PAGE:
Crazier than Christmas | Nobody plans like a Dane

When did you say? In four weeks’ time?” I asked my husband incredulously when he called me to say that our friends, Eric and Birgitte, would like to invite us to a cosy dinner at their place.

“But in four weeks’ time I’ll be performing my Crazy Christmas show every evening at Tivoli. And even if I wasn’t, I might have the flu, or be out of the country. Who knows?  Why on earth can’t we come tomorrow?”

“Tomorrow?!” I could hear the shocked intake of breath down the phone.

Danes are not spontaneously sociable. Dropping in on your friends on the off-chance they are at home is unheard of, even amongst young people. Danes like to plan well in advance. Calendars are double-checked. A dinner is arranged at least four weeks in advance, a wedding at least six months and a theatre production at least a year.

Funerals are not just a cause of stress because of the loss of a loved one, but because there is not enough party preparation time. The organisation is meticulous, down to the last candle and flower arrangement.

Oddly enough, after all this attention to detail, the dress code is often very casual. I have attended weddings where men turn up wearing nicely ironed t-shirts! And I have gone to award ceremonies where I was the only woman wearing a floor-length gala dress.

The reception party ritual is always the same. Your host never introduces anyone, so on arrival, you introduce yourself to everyone and shake hands.

Having done this duty, you return to the friends you know and stay with them for the rest of the evening. On your departure you repeat the process to the same people whose names you have now forgotten, adding “Farvel. Tak for i aften”. Unless you’re an extrovert, by the end of the evening, you have met nobody new at all.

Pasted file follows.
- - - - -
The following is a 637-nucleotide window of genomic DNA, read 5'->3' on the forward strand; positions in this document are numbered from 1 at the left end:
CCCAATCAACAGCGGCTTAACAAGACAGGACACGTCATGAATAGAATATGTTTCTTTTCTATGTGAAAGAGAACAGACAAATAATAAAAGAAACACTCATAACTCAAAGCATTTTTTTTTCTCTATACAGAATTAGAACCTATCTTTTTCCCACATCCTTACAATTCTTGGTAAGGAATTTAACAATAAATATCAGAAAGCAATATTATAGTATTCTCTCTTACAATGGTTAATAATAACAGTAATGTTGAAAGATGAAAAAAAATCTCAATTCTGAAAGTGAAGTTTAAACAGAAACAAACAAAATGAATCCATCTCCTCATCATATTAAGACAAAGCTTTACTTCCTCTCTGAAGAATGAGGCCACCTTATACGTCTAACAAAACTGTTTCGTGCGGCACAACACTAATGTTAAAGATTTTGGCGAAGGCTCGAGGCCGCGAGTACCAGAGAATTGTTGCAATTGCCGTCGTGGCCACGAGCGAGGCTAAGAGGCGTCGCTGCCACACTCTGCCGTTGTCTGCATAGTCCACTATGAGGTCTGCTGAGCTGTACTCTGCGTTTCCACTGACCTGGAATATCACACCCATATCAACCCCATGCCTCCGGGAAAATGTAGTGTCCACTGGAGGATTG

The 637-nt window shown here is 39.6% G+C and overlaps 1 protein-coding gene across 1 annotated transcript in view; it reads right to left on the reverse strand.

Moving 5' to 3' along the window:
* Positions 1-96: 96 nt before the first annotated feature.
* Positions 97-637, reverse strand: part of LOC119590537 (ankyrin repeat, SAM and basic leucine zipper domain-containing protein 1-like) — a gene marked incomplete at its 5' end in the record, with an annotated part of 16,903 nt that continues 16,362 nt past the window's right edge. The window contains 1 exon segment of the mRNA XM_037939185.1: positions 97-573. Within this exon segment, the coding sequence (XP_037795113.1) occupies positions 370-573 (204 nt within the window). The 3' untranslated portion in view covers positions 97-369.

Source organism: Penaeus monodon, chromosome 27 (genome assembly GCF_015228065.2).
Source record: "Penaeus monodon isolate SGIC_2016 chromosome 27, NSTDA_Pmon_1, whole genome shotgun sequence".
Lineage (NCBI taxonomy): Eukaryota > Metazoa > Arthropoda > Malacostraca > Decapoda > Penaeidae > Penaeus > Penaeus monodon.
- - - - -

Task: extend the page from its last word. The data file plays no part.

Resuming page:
But those kinds of evenings are ‘Party Light’. The real thing, especially a wedding, involves a table plan. The party planner happily spends hours working out who will sit next to whom. You may find yourself seated next to an estate agent from Nykøbing Falster on one side and an accountant from Greve Strand on the other − for five hours! You long desperately for the speeches, which are many and interminable.

And just when you think it’s safe to move to the table where you can see your partner, the dreaded rolled-up pieces of paper arrive! These contain made-up lyrics to songs like ‘When I’m 64’ and consist of 25 verses and a toast after every third verse. Then come the HURRAHs. First the three short ones and then the long one: HuuuuuuuuRRRRAAAAH! (This scared the life out of me the first time I heard it …)

Now, totally drunk and disorderly, you stagger to your feet and move to the dancefloor to encircle the happy couple, clapping, with the menacing intention to either suffocate them while they dance a waltz, or grab the bridegroom and cut off his tie and the toes of his socks.

And still the night is young! While the drunks throw themselves around on the dancefloor, cases of beer appear to replace the wine, and the guests who can still speak congregate in the kitchen to chat and eat natmad.

I went to a wedding recently where we sat down to eat at 6.30pm and speeches were still being made at midnight. Old people were being carried out on stretchers, children were comatose under tables and grown men were weeping, as the bridal couple began the carefully planned process of opening their presents.

Eric and Birgitte made an exception and invited us to a spontaneous dinner with them at the end of that week. Delicious food, excellent wine and good conversation had not needed four weeks to arrange. I wore a long dress, my husband wore a nicely-ironed t-shirt and we were home before midnight.


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